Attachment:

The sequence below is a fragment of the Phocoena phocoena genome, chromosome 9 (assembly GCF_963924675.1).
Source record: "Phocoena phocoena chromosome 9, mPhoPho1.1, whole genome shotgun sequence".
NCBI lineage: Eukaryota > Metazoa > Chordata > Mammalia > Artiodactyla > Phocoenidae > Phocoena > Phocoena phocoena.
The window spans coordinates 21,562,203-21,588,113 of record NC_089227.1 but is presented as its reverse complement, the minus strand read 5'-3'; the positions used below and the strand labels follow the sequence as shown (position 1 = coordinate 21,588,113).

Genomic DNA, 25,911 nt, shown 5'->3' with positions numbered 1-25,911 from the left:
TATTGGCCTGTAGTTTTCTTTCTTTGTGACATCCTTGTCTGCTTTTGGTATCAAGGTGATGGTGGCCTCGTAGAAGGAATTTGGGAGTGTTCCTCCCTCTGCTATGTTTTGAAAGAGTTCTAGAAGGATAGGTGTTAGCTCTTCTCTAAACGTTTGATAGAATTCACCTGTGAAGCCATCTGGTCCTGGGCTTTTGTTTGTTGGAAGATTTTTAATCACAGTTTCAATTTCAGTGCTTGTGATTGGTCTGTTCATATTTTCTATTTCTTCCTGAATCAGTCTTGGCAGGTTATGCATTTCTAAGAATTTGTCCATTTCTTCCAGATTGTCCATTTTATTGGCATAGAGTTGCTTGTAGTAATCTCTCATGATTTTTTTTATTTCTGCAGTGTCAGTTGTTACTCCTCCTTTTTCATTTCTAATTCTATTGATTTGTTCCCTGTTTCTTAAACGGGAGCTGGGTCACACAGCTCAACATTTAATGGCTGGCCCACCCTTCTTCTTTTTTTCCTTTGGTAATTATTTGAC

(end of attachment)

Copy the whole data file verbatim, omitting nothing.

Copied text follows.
The sequence below is a fragment of the Phocoena phocoena genome, chromosome 9 (assembly GCF_963924675.1).
Source record: "Phocoena phocoena chromosome 9, mPhoPho1.1, whole genome shotgun sequence".
NCBI lineage: Eukaryota > Metazoa > Chordata > Mammalia > Artiodactyla > Phocoenidae > Phocoena > Phocoena phocoena.
The window spans coordinates 21,562,203-21,588,113 of record NC_089227.1 but is presented as its reverse complement, the minus strand read 5'-3'; the positions used below and the strand labels follow the sequence as shown (position 1 = coordinate 21,588,113).

Genomic DNA, 25,911 nt, shown 5'->3' with positions numbered 1-25,911 from the left:
TATTGGCCTGTAGTTTTCTTTCTTTGTGACATCCTTGTCTGCTTTTGGTATCAAGGTGATGGTGGCCTCGTAGAAGGAATTTGGGAGTGTTCCTCCCTCTGCTATGTTTTGAAAGAGTTCTAGAAGGATAGGTGTTAGCTCTTCTCTAAACGTTTGATAGAATTCACCTGTGAAGCCATCTGGTCCTGGGCTTTTGTTTGTTGGAAGATTTTTAATCACAGTTTCAATTTCAGTGCTTGTGATTGGTCTGTTCATATTTTCTATTTCTTCCTGAATCAGTCTTGGCAGGTTATGCATTTCTAAGAATTTGTCCATTTCTTCCAGATTGTCCATTTTATTGGCATAGAGTTGCTTGTAGTAATCTCTCATGATTTTTTTTATTTCTGCAGTGTCAGTTGTTACTCCTCCTTTTTCATTTCTAATTCTATTGATTTGTTCCCTGTTTCTTAAACGGGAGCTGGGTCACACAGCTCAACATTTAATGGCTGGCCCACCCTTCTTCTTTTTTTCCTTTGGTAATTATTTGAC